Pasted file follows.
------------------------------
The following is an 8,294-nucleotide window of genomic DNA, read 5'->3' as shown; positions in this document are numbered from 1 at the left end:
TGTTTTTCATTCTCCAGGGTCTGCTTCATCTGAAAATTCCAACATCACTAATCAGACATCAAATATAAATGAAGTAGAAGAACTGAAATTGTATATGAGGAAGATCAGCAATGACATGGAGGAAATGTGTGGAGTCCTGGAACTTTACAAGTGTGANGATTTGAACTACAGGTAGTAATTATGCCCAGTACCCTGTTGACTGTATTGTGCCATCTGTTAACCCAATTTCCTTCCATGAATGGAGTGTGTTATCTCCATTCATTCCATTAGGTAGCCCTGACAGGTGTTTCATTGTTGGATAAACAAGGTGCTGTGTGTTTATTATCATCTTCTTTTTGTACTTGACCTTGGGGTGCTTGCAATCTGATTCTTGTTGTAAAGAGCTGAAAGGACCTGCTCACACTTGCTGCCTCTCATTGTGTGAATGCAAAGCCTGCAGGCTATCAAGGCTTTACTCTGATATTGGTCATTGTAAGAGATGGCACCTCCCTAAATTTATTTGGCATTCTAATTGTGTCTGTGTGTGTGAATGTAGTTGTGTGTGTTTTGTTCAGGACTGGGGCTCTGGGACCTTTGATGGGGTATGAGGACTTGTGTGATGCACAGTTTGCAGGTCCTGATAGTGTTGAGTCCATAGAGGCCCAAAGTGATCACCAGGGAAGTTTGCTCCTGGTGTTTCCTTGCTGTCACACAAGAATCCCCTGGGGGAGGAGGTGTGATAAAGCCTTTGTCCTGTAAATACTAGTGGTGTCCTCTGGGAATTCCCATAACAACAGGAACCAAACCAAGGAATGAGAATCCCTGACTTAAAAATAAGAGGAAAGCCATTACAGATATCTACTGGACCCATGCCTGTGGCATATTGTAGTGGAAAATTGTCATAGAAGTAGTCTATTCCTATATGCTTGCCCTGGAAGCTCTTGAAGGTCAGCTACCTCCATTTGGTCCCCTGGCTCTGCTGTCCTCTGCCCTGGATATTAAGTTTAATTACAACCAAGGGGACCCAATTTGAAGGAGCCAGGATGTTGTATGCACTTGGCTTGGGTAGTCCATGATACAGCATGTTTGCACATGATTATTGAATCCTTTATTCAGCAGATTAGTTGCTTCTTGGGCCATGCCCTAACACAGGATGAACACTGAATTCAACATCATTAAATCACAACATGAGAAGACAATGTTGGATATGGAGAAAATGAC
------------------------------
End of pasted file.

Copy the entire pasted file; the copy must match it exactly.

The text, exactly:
The following is an 8,294-nucleotide window of genomic DNA, read 5'->3' as shown; positions in this document are numbered from 1 at the left end:
TGTTTTTCATTCTCCAGGGTCTGCTTCATCTGAAAATTCCAACATCACTAATCAGACATCAAATATAAATGAAGTAGAAGAACTGAAATTGTATATGAGGAAGATCAGCAATGACATGGAGGAAATGTGTGGAGTCCTGGAACTTTACAAGTGTGANGATTTGAACTACAGGTAGTAATTATGCCCAGTACCCTGTTGACTGTATTGTGCCATCTGTTAACCCAATTTCCTTCCATGAATGGAGTGTGTTATCTCCATTCATTCCATTAGGTAGCCCTGACAGGTGTTTCATTGTTGGATAAACAAGGTGCTGTGTGTTTATTATCATCTTCTTTTTGTACTTGACCTTGGGGTGCTTGCAATCTGATTCTTGTTGTAAAGAGCTGAAAGGACCTGCTCACACTTGCTGCCTCTCATTGTGTGAATGCAAAGCCTGCAGGCTATCAAGGCTTTACTCTGATATTGGTCATTGTAAGAGATGGCACCTCCCTAAATTTATTTGGCATTCTAATTGTGTCTGTGTGTGTGAATGTAGTTGTGTGTGTTTTGTTCAGGACTGGGGCTCTGGGACCTTTGATGGGGTATGAGGACTTGTGTGATGCACAGTTTGCAGGTCCTGATAGTGTTGAGTCCATAGAGGCCCAAAGTGATCACCAGGGAAGTTTGCTCCTGGTGTTTCCTTGCTGTCACACAAGAATCCCCTGGGGGAGGAGGTGTGATAAAGCCTTTGTCCTGTAAATACTAGTGGTGTCCTCTGGGAATTCCCATAACAACAGGAACCAAACCAAGGAATGAGAATCCCTGACTTAAAAATAAGAGGAAAGCCATTACAGATATCTACTGGACCCATGCCTGTGGCATATTGTAGTGGAAAATTGTCATAGAAGTAGTCTATTCCTATATGCTTGCCCTGGAAGCTCTTGAAGGTCAGCTACCTCCATTTGGTCCCCTGGCTCTGCTGTCCTCTGCCCTGGATATTAAGTTTAATTACAACCAAGGGGACCCAATTTGAAGGAGCCAGGATGTTGTATGCACTTGGCTTGGGTAGTCCATGATACAGCATGTTTGCACATGATTATTGAATCCTTTATTCAGCAGATTAGTTGCTTCTTGGGCCATGCCCTAACACAGGATGAACACTGAATTCAACATCATTAAATCACAACATGAGAAGACAATGTTGGATATGGAGAAAATGAC